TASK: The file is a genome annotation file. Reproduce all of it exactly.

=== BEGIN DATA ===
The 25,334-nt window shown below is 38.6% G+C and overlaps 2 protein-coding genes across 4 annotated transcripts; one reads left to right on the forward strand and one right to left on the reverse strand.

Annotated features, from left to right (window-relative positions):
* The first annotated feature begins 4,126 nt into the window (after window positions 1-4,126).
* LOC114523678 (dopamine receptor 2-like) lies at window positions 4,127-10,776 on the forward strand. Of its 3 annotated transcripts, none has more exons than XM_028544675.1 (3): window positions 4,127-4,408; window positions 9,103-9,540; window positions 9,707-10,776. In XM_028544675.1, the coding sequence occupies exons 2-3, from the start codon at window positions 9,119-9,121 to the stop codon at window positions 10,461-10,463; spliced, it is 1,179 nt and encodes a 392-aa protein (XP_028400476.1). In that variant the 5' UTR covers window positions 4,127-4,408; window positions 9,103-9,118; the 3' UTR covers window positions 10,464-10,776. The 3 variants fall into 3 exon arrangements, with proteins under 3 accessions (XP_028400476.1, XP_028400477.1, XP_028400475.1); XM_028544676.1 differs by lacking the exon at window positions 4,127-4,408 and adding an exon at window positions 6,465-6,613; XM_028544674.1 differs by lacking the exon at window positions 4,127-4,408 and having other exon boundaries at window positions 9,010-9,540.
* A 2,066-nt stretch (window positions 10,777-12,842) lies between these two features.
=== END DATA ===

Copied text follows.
The 25,334-nt window shown below is 38.6% G+C and overlaps 2 protein-coding genes across 4 annotated transcripts; one reads left to right on the forward strand and one right to left on the reverse strand.

Annotated features, from left to right (window-relative positions):
* The first annotated feature begins 4,126 nt into the window (after window positions 1-4,126).
* LOC114523678 (dopamine receptor 2-like) lies at window positions 4,127-10,776 on the forward strand. Of its 3 annotated transcripts, none has more exons than XM_028544675.1 (3): window positions 4,127-4,408; window positions 9,103-9,540; window positions 9,707-10,776. In XM_028544675.1, the coding sequence occupies exons 2-3, from the start codon at window positions 9,119-9,121 to the stop codon at window positions 10,461-10,463; spliced, it is 1,179 nt and encodes a 392-aa protein (XP_028400476.1). In that variant the 5' UTR covers window positions 4,127-4,408; window positions 9,103-9,118; the 3' UTR covers window positions 10,464-10,776. The 3 variants fall into 3 exon arrangements, with proteins under 3 accessions (XP_028400476.1, XP_028400477.1, XP_028400475.1); XM_028544676.1 differs by lacking the exon at window positions 4,127-4,408 and adding an exon at window positions 6,465-6,613; XM_028544674.1 differs by lacking the exon at window positions 4,127-4,408 and having other exon boundaries at window positions 9,010-9,540.
* A 2,066-nt stretch (window positions 10,777-12,842) lies between these two features.